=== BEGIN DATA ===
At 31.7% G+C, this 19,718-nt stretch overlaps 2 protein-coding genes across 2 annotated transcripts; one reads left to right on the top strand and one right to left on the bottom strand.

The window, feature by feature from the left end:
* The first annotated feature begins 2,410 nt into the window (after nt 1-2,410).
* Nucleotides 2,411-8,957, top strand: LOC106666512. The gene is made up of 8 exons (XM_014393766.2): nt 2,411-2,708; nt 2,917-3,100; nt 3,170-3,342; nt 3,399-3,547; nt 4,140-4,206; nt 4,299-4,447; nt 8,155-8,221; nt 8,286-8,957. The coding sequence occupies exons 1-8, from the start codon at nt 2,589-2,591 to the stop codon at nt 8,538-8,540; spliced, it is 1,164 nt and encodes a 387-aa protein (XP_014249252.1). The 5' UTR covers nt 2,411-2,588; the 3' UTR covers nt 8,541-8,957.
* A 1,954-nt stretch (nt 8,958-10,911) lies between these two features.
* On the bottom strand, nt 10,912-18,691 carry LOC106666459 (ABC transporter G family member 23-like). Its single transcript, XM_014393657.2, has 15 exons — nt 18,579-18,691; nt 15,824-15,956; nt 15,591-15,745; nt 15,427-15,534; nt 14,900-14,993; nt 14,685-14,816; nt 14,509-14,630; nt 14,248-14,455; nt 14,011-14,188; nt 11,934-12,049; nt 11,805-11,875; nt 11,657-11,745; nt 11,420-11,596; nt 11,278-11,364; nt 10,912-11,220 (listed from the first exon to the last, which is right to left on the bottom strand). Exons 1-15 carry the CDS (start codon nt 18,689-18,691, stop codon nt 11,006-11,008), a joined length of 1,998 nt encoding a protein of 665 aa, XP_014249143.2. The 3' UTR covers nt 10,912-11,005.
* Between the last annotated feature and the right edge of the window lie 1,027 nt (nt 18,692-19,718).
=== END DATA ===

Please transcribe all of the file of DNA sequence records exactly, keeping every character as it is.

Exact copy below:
At 31.7% G+C, this 19,718-nt stretch overlaps 2 protein-coding genes across 2 annotated transcripts; one reads left to right on the top strand and one right to left on the bottom strand.

The window, feature by feature from the left end:
* The first annotated feature begins 2,410 nt into the window (after nt 1-2,410).
* Nucleotides 2,411-8,957, top strand: LOC106666512. The gene is made up of 8 exons (XM_014393766.2): nt 2,411-2,708; nt 2,917-3,100; nt 3,170-3,342; nt 3,399-3,547; nt 4,140-4,206; nt 4,299-4,447; nt 8,155-8,221; nt 8,286-8,957. The coding sequence occupies exons 1-8, from the start codon at nt 2,589-2,591 to the stop codon at nt 8,538-8,540; spliced, it is 1,164 nt and encodes a 387-aa protein (XP_014249252.1). The 5' UTR covers nt 2,411-2,588; the 3' UTR covers nt 8,541-8,957.
* A 1,954-nt stretch (nt 8,958-10,911) lies between these two features.
* On the bottom strand, nt 10,912-18,691 carry LOC106666459 (ABC transporter G family member 23-like). Its single transcript, XM_014393657.2, has 15 exons — nt 18,579-18,691; nt 15,824-15,956; nt 15,591-15,745; nt 15,427-15,534; nt 14,900-14,993; nt 14,685-14,816; nt 14,509-14,630; nt 14,248-14,455; nt 14,011-14,188; nt 11,934-12,049; nt 11,805-11,875; nt 11,657-11,745; nt 11,420-11,596; nt 11,278-11,364; nt 10,912-11,220 (listed from the first exon to the last, which is right to left on the bottom strand). Exons 1-15 carry the CDS (start codon nt 18,689-18,691, stop codon nt 11,006-11,008), a joined length of 1,998 nt encoding a protein of 665 aa, XP_014249143.2. The 3' UTR covers nt 10,912-11,005.
* Between the last annotated feature and the right edge of the window lie 1,027 nt (nt 18,692-19,718).